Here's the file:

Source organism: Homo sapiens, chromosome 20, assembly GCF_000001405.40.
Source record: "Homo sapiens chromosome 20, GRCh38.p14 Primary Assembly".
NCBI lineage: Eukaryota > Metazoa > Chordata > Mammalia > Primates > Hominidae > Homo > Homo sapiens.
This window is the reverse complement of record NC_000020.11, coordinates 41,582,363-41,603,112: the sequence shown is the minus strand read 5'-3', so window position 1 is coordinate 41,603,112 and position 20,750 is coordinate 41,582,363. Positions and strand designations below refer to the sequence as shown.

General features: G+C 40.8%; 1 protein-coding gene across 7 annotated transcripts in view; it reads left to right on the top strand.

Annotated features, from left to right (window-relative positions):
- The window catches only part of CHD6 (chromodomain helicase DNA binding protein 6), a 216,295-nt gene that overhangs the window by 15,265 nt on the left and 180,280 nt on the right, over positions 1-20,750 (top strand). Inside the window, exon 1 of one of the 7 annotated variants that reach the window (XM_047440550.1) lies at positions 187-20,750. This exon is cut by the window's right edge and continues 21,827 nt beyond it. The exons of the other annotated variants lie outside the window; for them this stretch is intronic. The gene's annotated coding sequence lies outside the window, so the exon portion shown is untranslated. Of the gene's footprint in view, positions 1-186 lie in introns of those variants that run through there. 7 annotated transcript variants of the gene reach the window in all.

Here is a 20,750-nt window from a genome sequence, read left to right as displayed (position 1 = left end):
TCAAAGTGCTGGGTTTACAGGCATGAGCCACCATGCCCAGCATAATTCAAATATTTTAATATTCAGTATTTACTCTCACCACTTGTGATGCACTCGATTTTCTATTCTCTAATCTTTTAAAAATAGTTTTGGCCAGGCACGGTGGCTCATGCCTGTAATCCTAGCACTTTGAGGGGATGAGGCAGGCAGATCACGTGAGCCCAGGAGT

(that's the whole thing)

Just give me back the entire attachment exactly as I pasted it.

Source organism: Homo sapiens, chromosome 20, assembly GCF_000001405.40.
Source record: "Homo sapiens chromosome 20, GRCh38.p14 Primary Assembly".
NCBI lineage: Eukaryota > Metazoa > Chordata > Mammalia > Primates > Hominidae > Homo > Homo sapiens.
This window is the reverse complement of record NC_000020.11, coordinates 41,582,363-41,603,112: the sequence shown is the minus strand read 5'-3', so window position 1 is coordinate 41,603,112 and position 20,750 is coordinate 41,582,363. Positions and strand designations below refer to the sequence as shown.

General features: G+C 40.8%; 1 protein-coding gene across 7 annotated transcripts in view; it reads left to right on the top strand.

Annotated features, from left to right (window-relative positions):
- The window catches only part of CHD6 (chromodomain helicase DNA binding protein 6), a 216,295-nt gene that overhangs the window by 15,265 nt on the left and 180,280 nt on the right, over positions 1-20,750 (top strand). Inside the window, exon 1 of one of the 7 annotated variants that reach the window (XM_047440550.1) lies at positions 187-20,750. This exon is cut by the window's right edge and continues 21,827 nt beyond it. The exons of the other annotated variants lie outside the window; for them this stretch is intronic. The gene's annotated coding sequence lies outside the window, so the exon portion shown is untranslated. Of the gene's footprint in view, positions 1-186 lie in introns of those variants that run through there. 7 annotated transcript variants of the gene reach the window in all.

Here is a 20,750-nt window from a genome sequence, read left to right as displayed (position 1 = left end):
TCAAAGTGCTGGGTTTACAGGCATGAGCCACCATGCCCAGCATAATTCAAATATTTTAATATTCAGTATTTACTCTCACCACTTGTGATGCACTCGATTTTCTATTCTCTAATCTTTTAAAAATAGTTTTGGCCAGGCACGGTGGCTCATGCCTGTAATCCTAGCACTTTGAGGGGATGAGGCAGGCAGATCACGTGAGCCCAGGAGT